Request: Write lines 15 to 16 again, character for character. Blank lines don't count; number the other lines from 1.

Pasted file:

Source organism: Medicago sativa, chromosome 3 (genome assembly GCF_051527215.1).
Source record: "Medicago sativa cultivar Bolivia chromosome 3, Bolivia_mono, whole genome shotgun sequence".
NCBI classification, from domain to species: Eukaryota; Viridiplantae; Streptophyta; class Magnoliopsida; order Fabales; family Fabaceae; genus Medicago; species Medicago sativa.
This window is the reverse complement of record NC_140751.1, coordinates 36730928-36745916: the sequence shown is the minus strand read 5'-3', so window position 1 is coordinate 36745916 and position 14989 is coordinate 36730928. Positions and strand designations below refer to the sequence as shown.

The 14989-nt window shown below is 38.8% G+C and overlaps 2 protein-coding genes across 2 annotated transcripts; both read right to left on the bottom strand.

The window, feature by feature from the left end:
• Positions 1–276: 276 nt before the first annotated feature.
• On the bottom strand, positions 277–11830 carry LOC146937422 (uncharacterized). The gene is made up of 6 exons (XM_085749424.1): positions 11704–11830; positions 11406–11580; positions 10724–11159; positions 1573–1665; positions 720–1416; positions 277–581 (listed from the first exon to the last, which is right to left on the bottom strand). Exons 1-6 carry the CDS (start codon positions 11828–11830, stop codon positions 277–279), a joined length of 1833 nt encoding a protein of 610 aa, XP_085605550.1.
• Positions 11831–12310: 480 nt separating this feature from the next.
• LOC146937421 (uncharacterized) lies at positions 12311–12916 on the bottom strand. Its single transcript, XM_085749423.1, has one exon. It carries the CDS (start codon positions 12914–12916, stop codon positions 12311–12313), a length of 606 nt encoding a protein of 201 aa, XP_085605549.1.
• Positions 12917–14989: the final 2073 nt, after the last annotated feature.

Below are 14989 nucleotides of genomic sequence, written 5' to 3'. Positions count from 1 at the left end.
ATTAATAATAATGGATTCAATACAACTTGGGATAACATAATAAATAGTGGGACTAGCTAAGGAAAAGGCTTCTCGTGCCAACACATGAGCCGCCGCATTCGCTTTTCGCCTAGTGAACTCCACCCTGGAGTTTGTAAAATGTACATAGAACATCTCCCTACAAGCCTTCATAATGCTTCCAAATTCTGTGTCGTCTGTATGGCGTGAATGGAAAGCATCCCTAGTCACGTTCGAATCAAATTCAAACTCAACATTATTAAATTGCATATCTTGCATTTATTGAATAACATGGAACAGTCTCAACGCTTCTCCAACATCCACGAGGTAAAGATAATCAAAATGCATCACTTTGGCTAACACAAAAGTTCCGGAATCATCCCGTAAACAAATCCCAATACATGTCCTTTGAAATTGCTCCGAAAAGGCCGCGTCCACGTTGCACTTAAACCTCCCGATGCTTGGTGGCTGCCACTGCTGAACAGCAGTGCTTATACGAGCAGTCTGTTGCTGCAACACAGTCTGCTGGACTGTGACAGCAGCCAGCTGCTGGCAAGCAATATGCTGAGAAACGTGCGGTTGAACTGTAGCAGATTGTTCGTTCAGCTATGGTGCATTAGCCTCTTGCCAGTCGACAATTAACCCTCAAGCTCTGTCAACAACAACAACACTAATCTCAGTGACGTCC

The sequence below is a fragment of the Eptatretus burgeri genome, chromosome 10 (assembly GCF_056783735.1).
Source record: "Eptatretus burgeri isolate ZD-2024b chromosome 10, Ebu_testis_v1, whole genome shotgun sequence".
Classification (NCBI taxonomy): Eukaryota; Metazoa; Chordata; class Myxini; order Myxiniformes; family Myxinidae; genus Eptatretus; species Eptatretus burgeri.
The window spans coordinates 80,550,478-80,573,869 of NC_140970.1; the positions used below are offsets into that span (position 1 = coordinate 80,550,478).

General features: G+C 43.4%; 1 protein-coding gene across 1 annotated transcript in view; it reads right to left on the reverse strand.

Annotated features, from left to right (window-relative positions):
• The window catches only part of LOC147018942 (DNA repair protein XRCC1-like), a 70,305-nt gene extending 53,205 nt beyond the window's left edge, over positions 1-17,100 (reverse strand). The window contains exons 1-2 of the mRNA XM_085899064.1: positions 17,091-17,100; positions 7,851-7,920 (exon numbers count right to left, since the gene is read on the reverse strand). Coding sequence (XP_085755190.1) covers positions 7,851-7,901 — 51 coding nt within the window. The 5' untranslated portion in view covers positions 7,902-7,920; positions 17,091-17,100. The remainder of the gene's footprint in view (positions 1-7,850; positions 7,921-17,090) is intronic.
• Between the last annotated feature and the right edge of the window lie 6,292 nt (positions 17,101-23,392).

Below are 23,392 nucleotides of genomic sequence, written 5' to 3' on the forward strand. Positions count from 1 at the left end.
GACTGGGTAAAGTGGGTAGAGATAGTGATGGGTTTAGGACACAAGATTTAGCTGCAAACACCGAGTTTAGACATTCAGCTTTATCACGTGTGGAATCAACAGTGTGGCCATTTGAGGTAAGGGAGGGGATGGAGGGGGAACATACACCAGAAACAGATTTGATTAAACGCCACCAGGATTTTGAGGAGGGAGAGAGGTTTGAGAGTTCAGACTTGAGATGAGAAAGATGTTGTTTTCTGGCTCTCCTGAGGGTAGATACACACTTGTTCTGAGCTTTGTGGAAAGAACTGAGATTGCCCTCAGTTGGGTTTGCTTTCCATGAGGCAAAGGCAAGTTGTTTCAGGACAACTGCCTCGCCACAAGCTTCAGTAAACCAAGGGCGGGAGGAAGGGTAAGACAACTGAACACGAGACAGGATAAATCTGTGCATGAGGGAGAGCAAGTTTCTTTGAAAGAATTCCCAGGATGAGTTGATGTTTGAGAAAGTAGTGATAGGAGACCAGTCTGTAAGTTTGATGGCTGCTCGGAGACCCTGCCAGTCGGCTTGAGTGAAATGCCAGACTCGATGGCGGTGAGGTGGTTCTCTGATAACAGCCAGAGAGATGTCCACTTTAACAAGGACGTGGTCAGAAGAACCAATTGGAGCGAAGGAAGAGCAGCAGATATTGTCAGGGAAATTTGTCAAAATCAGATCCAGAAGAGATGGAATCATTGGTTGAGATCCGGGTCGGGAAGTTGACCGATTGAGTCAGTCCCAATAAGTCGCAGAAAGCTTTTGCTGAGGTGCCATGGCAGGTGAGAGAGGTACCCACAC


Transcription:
Source record: "Eptatretus burgeri isolate ZD-2024b chromosome 10, Ebu_testis_v1, whole genome shotgun sequence".
Classification (NCBI taxonomy): Eukaryota; Metazoa; Chordata; class Myxini; order Myxiniformes; family Myxinidae; genus Eptatretus; species Eptatretus burgeri.